Last month, I acknowledged Mother’s Day by posting an essay about my mom.  Now Father’s Day is approaching and, being one who must do everything as evenly as possible, I felt compelled to post something to commemorate my dad.

Dad was always a bit of an enigma – one could never be quite sure what was going in behind those blue eyes of his – but one thing was certain…he was a man of enviable talents.  They weren’t the outgoing types of talents you find inhabiting a gallery, stage or screen.  His were rather quiet, nose-to-the-grindstone kinds of talents that made him seem able to do almost anything you might need – or want – to have done.  He paid the bills by working as an electrical engineer, but he satisfied his desire for productivity by creating things.  In addition to being a freelance photographer and a homespun guitar player, he liked to build stuff.  Stuff like houses, boats, furniture and, the pièce de résistance…an airplane.  Not just some remote-control model – although he built those, too – but this was an honest-to-goodness, fly-way-up-high-in-the-sky, open cockpit biplane.  A Starduster Too, to be exact.  It took him over 17 years to complete it, working evenings and weekends, but when all was said and done, it was a pretty impressive specimen.  His accomplishment was even featured on one of Paul Harvey’s radio broadcasts.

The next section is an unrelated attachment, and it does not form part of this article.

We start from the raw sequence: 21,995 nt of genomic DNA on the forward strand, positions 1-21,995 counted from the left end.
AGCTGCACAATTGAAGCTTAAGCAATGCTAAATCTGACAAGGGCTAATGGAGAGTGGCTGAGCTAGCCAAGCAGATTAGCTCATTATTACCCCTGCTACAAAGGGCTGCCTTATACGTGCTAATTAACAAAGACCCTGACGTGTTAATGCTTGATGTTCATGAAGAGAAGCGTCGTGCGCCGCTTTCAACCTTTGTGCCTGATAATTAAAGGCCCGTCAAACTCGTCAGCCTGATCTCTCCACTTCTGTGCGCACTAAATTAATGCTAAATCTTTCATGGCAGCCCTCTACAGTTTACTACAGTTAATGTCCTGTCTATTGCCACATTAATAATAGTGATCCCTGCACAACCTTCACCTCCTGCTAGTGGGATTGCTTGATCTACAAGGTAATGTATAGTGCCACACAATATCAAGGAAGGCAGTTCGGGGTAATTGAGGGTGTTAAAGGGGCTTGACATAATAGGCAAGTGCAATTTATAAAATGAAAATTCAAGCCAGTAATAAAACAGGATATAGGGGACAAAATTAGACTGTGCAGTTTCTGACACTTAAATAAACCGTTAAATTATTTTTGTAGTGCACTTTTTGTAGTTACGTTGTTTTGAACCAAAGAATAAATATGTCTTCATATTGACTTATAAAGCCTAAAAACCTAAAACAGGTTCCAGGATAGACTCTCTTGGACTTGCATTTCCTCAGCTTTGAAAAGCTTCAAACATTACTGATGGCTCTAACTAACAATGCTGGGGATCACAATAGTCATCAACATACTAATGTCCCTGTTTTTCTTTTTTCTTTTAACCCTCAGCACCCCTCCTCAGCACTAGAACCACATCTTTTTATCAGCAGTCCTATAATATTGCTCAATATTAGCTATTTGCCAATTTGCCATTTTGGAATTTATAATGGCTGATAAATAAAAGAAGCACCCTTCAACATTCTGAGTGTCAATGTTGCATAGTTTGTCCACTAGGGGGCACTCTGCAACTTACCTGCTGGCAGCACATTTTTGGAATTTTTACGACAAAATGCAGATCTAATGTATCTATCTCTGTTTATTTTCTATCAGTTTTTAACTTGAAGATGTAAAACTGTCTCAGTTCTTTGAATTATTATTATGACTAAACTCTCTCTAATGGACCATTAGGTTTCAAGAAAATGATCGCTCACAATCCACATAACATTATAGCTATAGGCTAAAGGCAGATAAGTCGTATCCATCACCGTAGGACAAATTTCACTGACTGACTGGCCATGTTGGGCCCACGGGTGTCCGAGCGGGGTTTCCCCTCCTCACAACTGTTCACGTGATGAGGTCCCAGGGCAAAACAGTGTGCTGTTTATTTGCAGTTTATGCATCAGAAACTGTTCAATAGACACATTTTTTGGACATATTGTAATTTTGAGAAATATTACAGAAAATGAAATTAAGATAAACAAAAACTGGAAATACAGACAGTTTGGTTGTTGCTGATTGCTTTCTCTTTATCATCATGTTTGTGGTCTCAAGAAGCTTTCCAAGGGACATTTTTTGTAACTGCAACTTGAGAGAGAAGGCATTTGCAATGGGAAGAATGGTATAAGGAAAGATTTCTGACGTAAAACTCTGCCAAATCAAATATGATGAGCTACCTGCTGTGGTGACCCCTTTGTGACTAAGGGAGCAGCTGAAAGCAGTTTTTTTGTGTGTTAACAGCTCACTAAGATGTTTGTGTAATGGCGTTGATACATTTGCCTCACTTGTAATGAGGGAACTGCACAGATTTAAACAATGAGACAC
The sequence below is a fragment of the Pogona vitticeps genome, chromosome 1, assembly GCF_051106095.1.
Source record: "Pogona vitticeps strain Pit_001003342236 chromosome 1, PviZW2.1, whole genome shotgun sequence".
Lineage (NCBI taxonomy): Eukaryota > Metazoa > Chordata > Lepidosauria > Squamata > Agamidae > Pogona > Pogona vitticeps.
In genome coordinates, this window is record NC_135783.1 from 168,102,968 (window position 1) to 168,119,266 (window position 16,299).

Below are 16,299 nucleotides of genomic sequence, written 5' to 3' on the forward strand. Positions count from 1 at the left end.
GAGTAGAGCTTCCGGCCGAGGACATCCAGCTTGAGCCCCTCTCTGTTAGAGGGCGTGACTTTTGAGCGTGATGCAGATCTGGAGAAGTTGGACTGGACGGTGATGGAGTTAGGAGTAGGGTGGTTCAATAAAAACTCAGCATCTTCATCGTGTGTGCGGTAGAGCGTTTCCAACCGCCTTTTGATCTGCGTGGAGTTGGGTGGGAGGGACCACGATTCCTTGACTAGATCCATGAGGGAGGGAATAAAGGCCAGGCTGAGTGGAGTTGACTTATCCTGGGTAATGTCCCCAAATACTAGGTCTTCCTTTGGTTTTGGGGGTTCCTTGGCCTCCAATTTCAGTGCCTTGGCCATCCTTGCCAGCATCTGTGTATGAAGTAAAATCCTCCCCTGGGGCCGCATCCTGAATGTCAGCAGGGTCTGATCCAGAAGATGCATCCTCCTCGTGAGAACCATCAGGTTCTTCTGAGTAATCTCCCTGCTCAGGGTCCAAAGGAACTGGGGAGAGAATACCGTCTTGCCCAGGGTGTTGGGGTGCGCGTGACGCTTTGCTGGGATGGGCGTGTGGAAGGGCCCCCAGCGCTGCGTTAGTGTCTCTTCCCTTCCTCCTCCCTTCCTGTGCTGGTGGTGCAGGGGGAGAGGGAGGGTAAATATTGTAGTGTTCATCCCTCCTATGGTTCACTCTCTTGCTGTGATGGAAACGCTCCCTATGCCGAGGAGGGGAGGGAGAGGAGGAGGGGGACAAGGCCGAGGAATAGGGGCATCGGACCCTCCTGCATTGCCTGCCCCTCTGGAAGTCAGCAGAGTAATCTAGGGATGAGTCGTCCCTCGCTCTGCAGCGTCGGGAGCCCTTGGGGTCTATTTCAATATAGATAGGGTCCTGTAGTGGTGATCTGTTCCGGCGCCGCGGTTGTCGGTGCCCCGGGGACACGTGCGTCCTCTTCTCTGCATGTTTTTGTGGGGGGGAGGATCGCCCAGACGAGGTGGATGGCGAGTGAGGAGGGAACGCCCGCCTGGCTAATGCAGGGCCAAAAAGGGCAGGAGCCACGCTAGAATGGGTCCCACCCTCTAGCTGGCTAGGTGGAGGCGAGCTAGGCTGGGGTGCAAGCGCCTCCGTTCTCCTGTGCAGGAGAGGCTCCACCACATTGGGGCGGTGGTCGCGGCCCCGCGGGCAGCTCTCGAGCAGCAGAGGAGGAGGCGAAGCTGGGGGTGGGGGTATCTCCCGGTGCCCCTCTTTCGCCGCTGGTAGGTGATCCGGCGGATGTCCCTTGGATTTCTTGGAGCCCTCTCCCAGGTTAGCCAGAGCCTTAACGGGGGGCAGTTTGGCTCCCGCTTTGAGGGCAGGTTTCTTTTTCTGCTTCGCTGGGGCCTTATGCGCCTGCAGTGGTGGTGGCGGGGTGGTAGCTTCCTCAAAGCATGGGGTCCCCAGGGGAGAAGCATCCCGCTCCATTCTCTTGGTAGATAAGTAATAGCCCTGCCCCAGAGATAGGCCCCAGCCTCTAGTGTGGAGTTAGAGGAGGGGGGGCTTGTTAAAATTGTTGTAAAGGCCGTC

Building something like an airplane would never be on my To-Do list.  As much as I wish it were possible, there’s no way I could emulate any of my dad’s dexterous abilities.  The main characteristics I inherited from him were wrinkles and a snarky wit.

When I think about Dad, though, more comes to mind than how skilled he was.  What really sticks with me is how dramatically my opinion of him changed as I grew from a little kid to an adult.  If you’re the least bit interested in learning more, just click the button below to read Discovering Dad

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